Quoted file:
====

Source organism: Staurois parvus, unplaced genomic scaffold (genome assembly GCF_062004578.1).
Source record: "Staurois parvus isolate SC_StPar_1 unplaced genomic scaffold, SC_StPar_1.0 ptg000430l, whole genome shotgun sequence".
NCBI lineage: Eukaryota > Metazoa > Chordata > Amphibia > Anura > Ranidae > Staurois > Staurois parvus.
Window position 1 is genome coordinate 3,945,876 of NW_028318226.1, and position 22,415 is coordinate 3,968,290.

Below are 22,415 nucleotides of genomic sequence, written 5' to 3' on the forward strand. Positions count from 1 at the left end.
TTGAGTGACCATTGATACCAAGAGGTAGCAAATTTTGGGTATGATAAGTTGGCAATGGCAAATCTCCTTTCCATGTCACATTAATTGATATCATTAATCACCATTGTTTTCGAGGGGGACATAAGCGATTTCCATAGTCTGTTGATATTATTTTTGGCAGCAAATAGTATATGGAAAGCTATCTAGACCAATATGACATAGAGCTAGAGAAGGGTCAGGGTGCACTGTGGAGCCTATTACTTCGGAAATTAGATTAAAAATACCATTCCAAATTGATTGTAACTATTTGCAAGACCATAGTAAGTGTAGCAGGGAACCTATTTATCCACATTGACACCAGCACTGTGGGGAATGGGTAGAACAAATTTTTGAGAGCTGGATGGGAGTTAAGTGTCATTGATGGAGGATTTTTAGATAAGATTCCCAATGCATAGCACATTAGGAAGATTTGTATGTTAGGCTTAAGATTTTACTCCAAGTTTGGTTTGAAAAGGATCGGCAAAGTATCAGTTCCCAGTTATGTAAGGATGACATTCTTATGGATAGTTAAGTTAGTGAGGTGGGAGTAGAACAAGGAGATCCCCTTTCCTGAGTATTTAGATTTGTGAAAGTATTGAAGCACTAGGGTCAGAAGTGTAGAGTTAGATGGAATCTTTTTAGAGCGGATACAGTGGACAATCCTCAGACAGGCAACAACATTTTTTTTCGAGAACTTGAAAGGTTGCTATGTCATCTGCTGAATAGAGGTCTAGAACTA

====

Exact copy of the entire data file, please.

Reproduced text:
Source organism: Staurois parvus, unplaced genomic scaffold (genome assembly GCF_062004578.1).
Source record: "Staurois parvus isolate SC_StPar_1 unplaced genomic scaffold, SC_StPar_1.0 ptg000430l, whole genome shotgun sequence".
NCBI lineage: Eukaryota > Metazoa > Chordata > Amphibia > Anura > Ranidae > Staurois > Staurois parvus.
Window position 1 is genome coordinate 3,945,876 of NW_028318226.1, and position 22,415 is coordinate 3,968,290.

Below are 22,415 nucleotides of genomic sequence, written 5' to 3' on the forward strand. Positions count from 1 at the left end.
TTGAGTGACCATTGATACCAAGAGGTAGCAAATTTTGGGTATGATAAGTTGGCAATGGCAAATCTCCTTTCCATGTCACATTAATTGATATCATTAATCACCATTGTTTTCGAGGGGGACATAAGCGATTTCCATAGTCTGTTGATATTATTTTTGGCAGCAAATAGTATATGGAAAGCTATCTAGACCAATATGACATAGAGCTAGAGAAGGGTCAGGGTGCACTGTGGAGCCTATTACTTCGGAAATTAGATTAAAAATACCATTCCAAATTGATTGTAACTATTTGCAAGACCATAGTAAGTGTAGCAGGGAACCTATTTATCCACATTGACACCAGCACTGTGGGGAATGGGTAGAACAAATTTTTGAGAGCTGGATGGGAGTTAAGTGTCATTGATGGAGGATTTTTAGATAAGATTCCCAATGCATAGCACATTAGGAAGATTTGTATGTTAGGCTTAAGATTTTACTCCAAGTTTGGTTTGAAAAGGATCGGCAAAGTATCAGTTCCCAGTTATGTAAGGATGACATTCTTATGGATAGTTAAGTTAGTGAGGTGGGAGTAGAACAAGGAGATCCCCTTTCCTGAGTATTTAGATTTGTGAAAGTATTGAAGCACTAGGGTCAGAAGTGTAGAGTTAGATGGAATCTTTTTAGAGCGGATACAGTGGACAATCCTCAGACAGGCAACAACATTTTTTTTCGAGAACTTGAAAGGTTGCTATGTCATCTGCTGAATAGAGGTCTAGAACTA